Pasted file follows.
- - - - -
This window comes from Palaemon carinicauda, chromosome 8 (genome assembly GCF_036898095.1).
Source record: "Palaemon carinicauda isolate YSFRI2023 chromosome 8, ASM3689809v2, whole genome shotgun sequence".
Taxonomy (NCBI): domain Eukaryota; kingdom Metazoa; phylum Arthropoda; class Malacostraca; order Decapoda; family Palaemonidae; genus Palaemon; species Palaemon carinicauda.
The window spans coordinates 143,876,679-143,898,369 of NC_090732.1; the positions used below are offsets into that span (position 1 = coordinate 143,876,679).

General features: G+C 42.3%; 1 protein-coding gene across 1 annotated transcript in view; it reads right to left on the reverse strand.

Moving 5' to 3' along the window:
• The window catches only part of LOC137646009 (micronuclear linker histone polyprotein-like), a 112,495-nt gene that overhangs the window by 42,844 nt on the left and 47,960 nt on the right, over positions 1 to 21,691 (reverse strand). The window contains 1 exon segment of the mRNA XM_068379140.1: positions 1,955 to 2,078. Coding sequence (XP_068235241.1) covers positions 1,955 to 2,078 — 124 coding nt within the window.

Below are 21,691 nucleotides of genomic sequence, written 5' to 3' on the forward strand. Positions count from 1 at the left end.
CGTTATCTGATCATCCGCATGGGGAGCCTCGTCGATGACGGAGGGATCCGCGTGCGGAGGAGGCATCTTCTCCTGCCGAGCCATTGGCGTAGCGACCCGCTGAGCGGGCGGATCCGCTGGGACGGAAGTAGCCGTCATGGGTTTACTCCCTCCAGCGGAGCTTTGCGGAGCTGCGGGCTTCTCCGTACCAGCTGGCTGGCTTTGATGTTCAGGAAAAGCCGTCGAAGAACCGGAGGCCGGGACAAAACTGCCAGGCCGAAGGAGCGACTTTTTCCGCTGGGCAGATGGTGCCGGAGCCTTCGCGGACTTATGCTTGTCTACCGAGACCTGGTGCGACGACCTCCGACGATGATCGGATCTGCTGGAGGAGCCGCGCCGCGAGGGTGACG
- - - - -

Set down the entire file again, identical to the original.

This window comes from Palaemon carinicauda, chromosome 8 (genome assembly GCF_036898095.1).
Source record: "Palaemon carinicauda isolate YSFRI2023 chromosome 8, ASM3689809v2, whole genome shotgun sequence".
Taxonomy (NCBI): domain Eukaryota; kingdom Metazoa; phylum Arthropoda; class Malacostraca; order Decapoda; family Palaemonidae; genus Palaemon; species Palaemon carinicauda.
The window spans coordinates 143,876,679-143,898,369 of NC_090732.1; the positions used below are offsets into that span (position 1 = coordinate 143,876,679).

General features: G+C 42.3%; 1 protein-coding gene across 1 annotated transcript in view; it reads right to left on the reverse strand.

Moving 5' to 3' along the window:
• The window catches only part of LOC137646009 (micronuclear linker histone polyprotein-like), a 112,495-nt gene that overhangs the window by 42,844 nt on the left and 47,960 nt on the right, over positions 1 to 21,691 (reverse strand). The window contains 1 exon segment of the mRNA XM_068379140.1: positions 1,955 to 2,078. Coding sequence (XP_068235241.1) covers positions 1,955 to 2,078 — 124 coding nt within the window.

Below are 21,691 nucleotides of genomic sequence, written 5' to 3' on the forward strand. Positions count from 1 at the left end.
CGTTATCTGATCATCCGCATGGGGAGCCTCGTCGATGACGGAGGGATCCGCGTGCGGAGGAGGCATCTTCTCCTGCCGAGCCATTGGCGTAGCGACCCGCTGAGCGGGCGGATCCGCTGGGACGGAAGTAGCCGTCATGGGTTTACTCCCTCCAGCGGAGCTTTGCGGAGCTGCGGGCTTCTCCGTACCAGCTGGCTGGCTTTGATGTTCAGGAAAAGCCGTCGAAGAACCGGAGGCCGGGACAAAACTGCCAGGCCGAAGGAGCGACTTTTTCCGCTGGGCAGATGGTGCCGGAGCCTTCGCGGACTTATGCTTGTCTACCGAGACCTGGTGCGACGACCTCCGACGATGATCGGATCTGCTGGAGGAGCCGCGCCGCGAGGGTGACG